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How Saudi Arabia’s cultural boom is opening the door to international luxury labels

DUBAI: Over the past few years, Saudi Arabia has hosted multiple cultural events spanning art, film and fashion. As the Kingdom accelerates toward Vision 2030, it is fast establishing itself as one of the most significant cultural hubs in the Middle East and a new report titled “New Codes of Luxury in Saudi Arabia,” by the Together Group and The Future Laboratory, has surmised that the cultural boom is opening the door for international luxury brands to gain a stronger foothold in the Saudi market.

“The visibility of these events and publicity, especially for the Saudi public, should encourage luxury brands to participate in the way they seem fit,” Abdullah AlKhorayef, real estate development director at Abdullah Ibrahim Alkhorayef Sons Co., told Arab News.

The report surmises that Saudi Arabia’s creative economies and cultural sectors are in growth mode and states: “The domestic fashion industry, led by the Fashion Commission, is gaining international recognition. Events like Riyadh Season, the Diriyah Biennale and the Red Sea International Film Festival, and investments in the entertainment and video game sectors, are helping establish Saudi Arabia as a leisure hub.”

“I think, now, Saudi Arabia is the biggest cultural hub in the Middle East. Brands need to understand that and not compare it to other regional cities. They need to invest in understanding the Saudi culture, people, and vision,” explained AlKhorayef. He believes that plans for a diversified economy, as set out in Saudi Arabia’s Vision 2030 plan, are clearly defined and international brands need to take the program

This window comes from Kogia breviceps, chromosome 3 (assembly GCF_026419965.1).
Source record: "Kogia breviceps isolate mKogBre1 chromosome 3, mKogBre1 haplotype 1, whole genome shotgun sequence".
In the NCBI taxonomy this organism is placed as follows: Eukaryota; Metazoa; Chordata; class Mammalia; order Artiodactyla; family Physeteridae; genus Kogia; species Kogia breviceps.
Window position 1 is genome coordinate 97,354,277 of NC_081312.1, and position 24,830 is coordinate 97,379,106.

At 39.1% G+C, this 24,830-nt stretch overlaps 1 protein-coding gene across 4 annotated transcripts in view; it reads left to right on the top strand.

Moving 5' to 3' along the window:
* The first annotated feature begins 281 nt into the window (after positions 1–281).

seriously by compounding their presence in the country. “Employing Saudis and investing in the country will give them a huge advantage over the competition,” he said.  

According to the report, luxury brands are beginning to take note. For instance, last year, German luxury e-tailer Mytheresa hosted an event in Riyadh and collaborated with Saudi influencer Nojoud Al-Rumaihi for its 2023 Ramadan and Eid campaign. Additionally, the e-tailer is ambitious to establish its footprint in the Kingdom and is increasing its on-ground presence via on-site personal shoppers, local PR initiatives and exclusive events for VIP customers. Also, in 2023, the National Museum of Saudi Arabia hosted the “Van Cleef & Arpels: Time, Nature, Love” exhibition featuring 280 important pieces – some of which belonged to royalty and iconic Hollywood celebrities.

Another local industry that is fast growing is fashion. According to the report, the nascent industry is a pivotal element of Vision 2030 and one expected to contribute 1.4 percent to the Kingdom’s GDP, according to Forbes. With the advent of fashion week, held last year in Riyadh, the exposure of homegrown designers is further amplified, offering ample opportunities for homegrown luxury brands to gain a foothold in the market. “The fashion industry has multiple advantages – from preserving and documenting to shaping the culture. Alongside providing employment, industrial manufacturing, and services. This will all eventually help the economy to become less reliant on oil,” AlKhorayef elaborated.



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